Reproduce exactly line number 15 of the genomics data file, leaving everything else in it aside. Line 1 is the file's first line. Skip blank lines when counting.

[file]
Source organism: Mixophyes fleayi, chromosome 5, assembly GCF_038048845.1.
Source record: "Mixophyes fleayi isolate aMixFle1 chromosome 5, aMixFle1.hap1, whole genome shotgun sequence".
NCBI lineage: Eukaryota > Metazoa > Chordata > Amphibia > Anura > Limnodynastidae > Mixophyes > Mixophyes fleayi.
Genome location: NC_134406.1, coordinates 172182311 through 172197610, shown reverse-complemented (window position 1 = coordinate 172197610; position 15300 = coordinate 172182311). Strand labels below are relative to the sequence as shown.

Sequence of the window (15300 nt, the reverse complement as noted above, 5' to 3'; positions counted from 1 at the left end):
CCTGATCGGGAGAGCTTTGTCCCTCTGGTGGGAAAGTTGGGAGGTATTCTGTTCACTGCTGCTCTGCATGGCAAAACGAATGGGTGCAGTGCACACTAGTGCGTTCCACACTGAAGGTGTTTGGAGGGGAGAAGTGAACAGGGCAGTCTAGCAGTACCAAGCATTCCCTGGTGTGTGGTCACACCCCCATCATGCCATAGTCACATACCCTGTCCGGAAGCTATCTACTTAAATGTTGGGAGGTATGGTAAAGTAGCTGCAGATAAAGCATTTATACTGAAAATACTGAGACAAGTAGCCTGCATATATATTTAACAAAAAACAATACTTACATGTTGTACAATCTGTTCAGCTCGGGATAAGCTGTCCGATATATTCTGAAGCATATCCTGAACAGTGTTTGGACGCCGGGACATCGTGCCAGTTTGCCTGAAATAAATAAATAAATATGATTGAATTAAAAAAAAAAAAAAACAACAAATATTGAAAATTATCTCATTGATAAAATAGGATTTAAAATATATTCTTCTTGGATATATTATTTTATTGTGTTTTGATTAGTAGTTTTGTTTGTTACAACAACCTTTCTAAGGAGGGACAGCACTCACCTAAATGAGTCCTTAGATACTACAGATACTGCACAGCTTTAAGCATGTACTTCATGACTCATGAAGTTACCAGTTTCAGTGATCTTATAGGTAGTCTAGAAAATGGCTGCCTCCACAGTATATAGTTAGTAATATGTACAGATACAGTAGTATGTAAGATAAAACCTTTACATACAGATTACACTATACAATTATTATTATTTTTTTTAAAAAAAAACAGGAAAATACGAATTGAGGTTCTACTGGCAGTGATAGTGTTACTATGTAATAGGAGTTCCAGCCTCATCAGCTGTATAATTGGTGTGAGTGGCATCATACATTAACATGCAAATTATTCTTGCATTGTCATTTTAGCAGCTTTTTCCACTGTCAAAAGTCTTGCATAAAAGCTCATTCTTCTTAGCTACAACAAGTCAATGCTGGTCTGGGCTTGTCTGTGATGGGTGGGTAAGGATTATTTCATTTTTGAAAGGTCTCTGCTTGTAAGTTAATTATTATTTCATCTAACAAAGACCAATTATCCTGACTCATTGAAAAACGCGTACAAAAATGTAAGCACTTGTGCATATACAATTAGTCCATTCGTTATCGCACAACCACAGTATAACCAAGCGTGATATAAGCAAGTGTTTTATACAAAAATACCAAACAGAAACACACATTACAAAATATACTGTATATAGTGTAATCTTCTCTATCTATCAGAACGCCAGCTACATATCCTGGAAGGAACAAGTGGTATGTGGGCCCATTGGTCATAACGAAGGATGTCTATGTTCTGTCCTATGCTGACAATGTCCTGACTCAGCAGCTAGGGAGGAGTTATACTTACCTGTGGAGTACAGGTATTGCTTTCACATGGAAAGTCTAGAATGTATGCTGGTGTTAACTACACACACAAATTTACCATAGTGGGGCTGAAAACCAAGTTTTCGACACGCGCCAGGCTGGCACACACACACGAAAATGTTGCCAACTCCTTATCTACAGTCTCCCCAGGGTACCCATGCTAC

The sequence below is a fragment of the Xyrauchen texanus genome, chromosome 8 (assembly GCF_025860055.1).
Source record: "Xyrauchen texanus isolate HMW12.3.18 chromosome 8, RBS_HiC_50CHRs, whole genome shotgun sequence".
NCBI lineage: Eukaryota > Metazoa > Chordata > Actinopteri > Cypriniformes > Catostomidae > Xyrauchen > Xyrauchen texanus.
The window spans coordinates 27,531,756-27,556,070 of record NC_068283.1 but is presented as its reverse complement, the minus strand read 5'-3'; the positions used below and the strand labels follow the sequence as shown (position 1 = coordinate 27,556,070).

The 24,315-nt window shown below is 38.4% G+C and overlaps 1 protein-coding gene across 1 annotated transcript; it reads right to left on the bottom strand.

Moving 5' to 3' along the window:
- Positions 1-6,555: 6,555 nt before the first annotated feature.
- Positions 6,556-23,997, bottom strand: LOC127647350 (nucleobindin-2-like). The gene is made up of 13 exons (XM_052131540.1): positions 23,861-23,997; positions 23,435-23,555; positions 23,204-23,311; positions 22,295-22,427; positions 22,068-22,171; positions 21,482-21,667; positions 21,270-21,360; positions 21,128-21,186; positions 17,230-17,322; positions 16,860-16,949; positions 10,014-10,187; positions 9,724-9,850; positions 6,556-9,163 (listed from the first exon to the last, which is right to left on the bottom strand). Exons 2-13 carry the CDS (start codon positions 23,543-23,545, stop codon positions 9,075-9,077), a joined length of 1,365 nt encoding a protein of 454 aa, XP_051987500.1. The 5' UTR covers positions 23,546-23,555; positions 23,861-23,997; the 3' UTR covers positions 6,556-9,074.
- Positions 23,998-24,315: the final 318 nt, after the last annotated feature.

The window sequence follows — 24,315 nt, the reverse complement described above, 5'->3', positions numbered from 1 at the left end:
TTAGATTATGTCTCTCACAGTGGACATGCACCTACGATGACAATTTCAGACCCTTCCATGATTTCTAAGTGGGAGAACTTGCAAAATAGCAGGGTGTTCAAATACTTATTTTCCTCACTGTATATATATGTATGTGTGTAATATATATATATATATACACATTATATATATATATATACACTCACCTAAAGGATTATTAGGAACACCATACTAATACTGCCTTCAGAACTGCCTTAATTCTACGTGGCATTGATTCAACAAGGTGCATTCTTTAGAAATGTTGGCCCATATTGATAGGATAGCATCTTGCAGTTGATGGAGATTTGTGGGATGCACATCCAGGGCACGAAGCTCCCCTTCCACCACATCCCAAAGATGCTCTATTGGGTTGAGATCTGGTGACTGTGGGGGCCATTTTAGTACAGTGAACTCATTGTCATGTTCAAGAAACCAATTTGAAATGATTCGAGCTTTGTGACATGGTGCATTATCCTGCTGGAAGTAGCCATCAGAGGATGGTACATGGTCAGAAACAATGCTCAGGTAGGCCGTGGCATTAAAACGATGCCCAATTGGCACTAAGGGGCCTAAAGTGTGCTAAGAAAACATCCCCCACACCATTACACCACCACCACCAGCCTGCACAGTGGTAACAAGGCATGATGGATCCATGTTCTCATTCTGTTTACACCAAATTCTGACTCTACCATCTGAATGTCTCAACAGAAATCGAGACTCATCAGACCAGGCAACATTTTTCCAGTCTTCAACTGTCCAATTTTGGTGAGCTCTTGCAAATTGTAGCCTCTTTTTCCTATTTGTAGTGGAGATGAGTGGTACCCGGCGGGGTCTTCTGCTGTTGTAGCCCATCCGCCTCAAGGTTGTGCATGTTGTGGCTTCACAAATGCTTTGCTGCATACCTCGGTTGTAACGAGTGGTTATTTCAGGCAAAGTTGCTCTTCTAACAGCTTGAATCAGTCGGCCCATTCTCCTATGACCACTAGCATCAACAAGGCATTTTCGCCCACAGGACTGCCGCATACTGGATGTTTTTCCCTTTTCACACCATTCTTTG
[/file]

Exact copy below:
- Positions 23,998-24,315: the final 318 nt, after the last annotated feature.